Isaiah 30: 1-21
1 “Ah, stubborn children,” declares the Lord,
“who carry out a plan, but not mine,
and who make an alliance, but not of my Spirit,
that they may add sin to sin;
who set out to go down to Egypt,
without asking for my direction,
to take refuge in the protection of Pharaoh
and to seek shelter in the shadow of Egypt!
3 Therefore shall the protection of Pharaoh turn to your shame,
and the shelter in the shadow of Egypt to your humiliation...
everyone comes to shame
through a people that cannot profit them,
that brings neither help nor profit,
but shame and disgrace.”...
7 Egypt's help is worthless and empty;
therefore I have called her
“Rahab who sits still.”
8 And now, go, write it before them on a tablet
and inscribe it in a book,
that it may be for the time to come
as a witness forever.
9 For they are a rebellious people,
children unwilling to hear
the instruction of the Lord;
who say to the seers, “Do not see,”
and to the prophets, “Do not prophesy to us what is right;
speak to us smooth things,
leave the way, turn aside from the path,
let us hear no more about the Holy One of Israel.”
12 Therefore thus says the Holy One of Israel,
“Because you despise this word
and trust in oppression and perverseness
and rely on them,
therefore this iniquity shall be to you
like a breach in a high wall, bulging out and about to collapse,
whose breaking comes suddenly, in an instant;
and its breaking is like that of a potter's vessel
that is smashed so ruthlessly
that among its fragments not a shard is found
with which to take fire from the hearth,
or to dip up water out of the cistern.”
15 For thus said the Lord God, the Holy One of Israel,
“In returning and rest you shall be saved;
in quietness and in trust shall be your strength.”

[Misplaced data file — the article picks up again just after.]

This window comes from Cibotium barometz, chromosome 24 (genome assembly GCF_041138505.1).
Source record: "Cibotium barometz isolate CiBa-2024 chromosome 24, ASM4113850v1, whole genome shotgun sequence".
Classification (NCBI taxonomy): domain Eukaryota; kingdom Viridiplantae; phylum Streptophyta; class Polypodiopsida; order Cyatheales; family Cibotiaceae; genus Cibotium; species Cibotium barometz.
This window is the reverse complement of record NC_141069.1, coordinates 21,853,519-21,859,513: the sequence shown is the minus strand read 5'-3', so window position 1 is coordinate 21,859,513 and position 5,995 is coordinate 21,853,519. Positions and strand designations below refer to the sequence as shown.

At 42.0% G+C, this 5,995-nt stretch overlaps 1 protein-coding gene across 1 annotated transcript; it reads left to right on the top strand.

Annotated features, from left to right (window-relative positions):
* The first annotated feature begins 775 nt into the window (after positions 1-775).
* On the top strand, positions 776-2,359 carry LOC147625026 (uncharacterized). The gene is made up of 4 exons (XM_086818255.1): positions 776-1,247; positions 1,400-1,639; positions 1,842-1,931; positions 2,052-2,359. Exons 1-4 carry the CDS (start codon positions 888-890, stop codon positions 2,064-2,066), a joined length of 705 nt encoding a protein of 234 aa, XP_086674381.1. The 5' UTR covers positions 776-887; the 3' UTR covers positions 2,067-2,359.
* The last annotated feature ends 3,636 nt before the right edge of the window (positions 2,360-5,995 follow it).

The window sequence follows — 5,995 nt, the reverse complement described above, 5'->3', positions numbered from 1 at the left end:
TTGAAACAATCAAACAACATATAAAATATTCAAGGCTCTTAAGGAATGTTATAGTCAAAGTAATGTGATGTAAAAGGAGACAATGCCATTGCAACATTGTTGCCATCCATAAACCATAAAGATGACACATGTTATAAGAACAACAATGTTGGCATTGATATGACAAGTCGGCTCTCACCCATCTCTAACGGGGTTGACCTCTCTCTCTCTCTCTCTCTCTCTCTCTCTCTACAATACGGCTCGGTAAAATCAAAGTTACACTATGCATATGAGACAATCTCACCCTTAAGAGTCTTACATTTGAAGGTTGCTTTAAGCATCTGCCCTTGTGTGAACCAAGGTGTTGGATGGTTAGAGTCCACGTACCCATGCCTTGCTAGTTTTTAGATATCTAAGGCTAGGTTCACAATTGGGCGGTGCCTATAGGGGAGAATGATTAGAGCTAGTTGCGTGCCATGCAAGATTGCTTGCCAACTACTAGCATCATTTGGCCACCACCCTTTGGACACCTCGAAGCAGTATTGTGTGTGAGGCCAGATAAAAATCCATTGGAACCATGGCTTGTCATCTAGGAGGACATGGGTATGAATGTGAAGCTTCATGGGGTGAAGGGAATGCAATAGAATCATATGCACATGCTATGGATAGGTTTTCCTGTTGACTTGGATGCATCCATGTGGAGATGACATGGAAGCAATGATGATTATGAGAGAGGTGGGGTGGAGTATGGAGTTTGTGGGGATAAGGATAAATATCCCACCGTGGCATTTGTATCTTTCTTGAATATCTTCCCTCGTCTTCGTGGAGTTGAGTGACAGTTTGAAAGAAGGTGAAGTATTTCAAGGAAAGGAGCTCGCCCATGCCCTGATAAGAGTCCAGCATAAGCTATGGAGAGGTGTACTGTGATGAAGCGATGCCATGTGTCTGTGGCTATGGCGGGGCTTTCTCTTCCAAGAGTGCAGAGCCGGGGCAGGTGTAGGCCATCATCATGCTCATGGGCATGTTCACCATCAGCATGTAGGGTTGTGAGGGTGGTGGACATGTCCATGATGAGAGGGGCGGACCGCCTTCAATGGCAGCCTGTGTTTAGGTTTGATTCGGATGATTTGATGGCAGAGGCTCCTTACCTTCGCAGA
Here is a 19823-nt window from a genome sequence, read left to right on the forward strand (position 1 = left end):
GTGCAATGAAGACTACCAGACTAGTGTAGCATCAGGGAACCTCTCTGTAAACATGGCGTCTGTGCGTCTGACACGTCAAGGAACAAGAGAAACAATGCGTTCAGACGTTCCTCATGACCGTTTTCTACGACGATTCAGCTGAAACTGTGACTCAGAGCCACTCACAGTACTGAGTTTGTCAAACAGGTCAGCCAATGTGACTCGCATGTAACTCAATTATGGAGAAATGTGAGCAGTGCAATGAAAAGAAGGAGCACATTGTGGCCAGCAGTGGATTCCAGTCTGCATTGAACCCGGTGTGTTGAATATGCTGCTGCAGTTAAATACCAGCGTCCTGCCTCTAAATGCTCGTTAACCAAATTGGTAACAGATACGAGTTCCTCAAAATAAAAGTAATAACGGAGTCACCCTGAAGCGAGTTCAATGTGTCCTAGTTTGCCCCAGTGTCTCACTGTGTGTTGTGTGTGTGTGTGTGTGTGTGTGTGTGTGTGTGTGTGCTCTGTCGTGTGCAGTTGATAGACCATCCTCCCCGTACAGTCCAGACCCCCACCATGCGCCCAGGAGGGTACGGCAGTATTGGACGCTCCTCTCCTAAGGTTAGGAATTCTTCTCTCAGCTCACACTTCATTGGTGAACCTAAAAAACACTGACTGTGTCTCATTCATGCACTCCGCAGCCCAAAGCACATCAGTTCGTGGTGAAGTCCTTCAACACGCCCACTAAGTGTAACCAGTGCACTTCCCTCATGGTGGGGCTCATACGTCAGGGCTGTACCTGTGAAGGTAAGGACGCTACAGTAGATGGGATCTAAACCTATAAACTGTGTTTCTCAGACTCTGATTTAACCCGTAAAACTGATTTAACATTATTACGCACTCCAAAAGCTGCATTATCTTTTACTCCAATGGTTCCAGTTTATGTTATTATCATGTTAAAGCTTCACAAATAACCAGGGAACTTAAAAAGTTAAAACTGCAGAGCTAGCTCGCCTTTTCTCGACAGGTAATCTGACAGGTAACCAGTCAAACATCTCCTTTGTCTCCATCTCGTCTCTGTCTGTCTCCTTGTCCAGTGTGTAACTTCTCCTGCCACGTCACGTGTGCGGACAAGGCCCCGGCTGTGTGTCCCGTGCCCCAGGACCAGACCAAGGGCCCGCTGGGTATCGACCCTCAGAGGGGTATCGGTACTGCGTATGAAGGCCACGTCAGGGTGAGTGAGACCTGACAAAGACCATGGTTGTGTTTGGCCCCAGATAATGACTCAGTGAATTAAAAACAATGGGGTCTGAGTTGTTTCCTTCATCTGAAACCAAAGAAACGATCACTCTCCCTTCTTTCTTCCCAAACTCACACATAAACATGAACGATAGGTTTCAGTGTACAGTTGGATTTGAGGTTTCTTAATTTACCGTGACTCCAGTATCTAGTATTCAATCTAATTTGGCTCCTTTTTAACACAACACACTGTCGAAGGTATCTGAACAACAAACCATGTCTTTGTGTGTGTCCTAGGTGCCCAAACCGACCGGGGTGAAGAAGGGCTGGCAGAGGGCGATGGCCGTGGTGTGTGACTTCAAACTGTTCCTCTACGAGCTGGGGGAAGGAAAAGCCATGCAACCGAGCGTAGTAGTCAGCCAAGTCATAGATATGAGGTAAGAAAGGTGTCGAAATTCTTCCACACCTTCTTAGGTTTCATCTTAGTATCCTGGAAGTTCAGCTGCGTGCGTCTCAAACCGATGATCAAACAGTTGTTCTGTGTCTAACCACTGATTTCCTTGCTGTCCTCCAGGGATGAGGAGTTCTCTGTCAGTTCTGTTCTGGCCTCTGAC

But you were unwilling,
and you said,
“No! We will flee upon horses”;
therefore you shall flee away;
and, “We will ride upon swift steeds”;
therefore your pursuers shall be swift.
17 A thousand shall flee at the threat of one;
at the threat of five you shall flee,
till you are left
like a flagstaff on the top of a mountain,
like a signal on a hill.
18 Therefore the Lord waits to be gracious to you,
and therefore he exalts himself to show mercy to you.
For the Lord is a God of justice;
blessed are all those who wait for him.
19 For a people shall dwell in Zion, in Jerusalem; you shall weep no more. He will surely be gracious to you at the sound of your cry. As soon as he hears it, he answers you.
20 And though the Lord give you the bread of adversity and the water of affliction, yet your Teacher will not hide himself anymore, but your eyes shall see your Teacher.
21 And your ears shall hear a word behind you, saying, “This is the way, walk in it,” when you turn to the right or when you turn to the left.
Thoughts to share about a few words within the scripture that embody concepts:
sin to sin
"character defect to character defect." Remember, "sin" is a word derived from archery meaning "to miss the mark," the bullseye. That concept is much more gentle than many of us have been conditioned to think of that word! After all, most get closer with practice but only hit the precise point once in a while.
Egypt generally represents the land of enslavement and oppression in the Bible. The analogous interpretation of us now are tyrants, demagogues, or actual places that oppress and restrict, that we return to that are not safe for our Spirit. Egypt can also certainly be the "old ideas," false paradigms, counterfeit Gods that are comfortable familiar prisons.